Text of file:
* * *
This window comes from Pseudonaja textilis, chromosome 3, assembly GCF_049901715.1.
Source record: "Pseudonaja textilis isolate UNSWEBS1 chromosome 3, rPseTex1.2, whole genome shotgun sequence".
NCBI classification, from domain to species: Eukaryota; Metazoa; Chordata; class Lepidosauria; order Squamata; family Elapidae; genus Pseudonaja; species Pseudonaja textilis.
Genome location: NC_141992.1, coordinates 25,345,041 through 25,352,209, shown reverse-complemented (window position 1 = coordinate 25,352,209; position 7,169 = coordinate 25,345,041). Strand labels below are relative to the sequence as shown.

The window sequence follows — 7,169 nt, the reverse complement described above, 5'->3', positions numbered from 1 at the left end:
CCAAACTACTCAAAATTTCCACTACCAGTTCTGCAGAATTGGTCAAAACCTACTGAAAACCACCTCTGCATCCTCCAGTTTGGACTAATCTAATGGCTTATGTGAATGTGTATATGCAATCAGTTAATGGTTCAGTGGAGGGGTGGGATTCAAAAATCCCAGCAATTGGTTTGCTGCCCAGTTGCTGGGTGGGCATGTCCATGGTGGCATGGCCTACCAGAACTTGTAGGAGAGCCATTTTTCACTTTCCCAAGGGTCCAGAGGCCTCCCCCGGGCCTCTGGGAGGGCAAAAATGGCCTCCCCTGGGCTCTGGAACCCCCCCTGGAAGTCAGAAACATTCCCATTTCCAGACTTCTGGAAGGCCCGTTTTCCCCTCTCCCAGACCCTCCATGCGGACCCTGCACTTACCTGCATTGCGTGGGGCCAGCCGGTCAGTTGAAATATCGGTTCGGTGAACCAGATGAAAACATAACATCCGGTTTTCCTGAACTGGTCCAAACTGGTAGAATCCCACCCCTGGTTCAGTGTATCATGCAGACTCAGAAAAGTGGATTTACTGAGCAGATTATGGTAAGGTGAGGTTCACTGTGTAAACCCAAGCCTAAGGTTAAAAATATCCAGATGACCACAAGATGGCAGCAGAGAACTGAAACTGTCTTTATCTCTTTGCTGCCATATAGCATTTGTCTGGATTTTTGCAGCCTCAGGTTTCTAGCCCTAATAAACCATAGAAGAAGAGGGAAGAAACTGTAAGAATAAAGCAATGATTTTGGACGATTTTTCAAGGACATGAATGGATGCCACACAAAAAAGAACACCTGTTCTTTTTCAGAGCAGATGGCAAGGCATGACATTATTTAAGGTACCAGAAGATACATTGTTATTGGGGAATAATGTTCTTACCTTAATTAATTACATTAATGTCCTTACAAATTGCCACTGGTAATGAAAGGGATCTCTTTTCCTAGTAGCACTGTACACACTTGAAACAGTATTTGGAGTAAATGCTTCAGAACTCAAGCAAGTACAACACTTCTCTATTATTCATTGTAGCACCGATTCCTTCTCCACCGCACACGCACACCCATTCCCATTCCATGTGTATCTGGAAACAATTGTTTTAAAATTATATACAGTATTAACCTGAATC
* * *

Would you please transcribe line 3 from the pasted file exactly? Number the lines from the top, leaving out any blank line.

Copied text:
NCBI classification, from domain to species: Eukaryota; Metazoa; Chordata; class Lepidosauria; order Squamata; family Elapidae; genus Pseudonaja; species Pseudonaja textilis.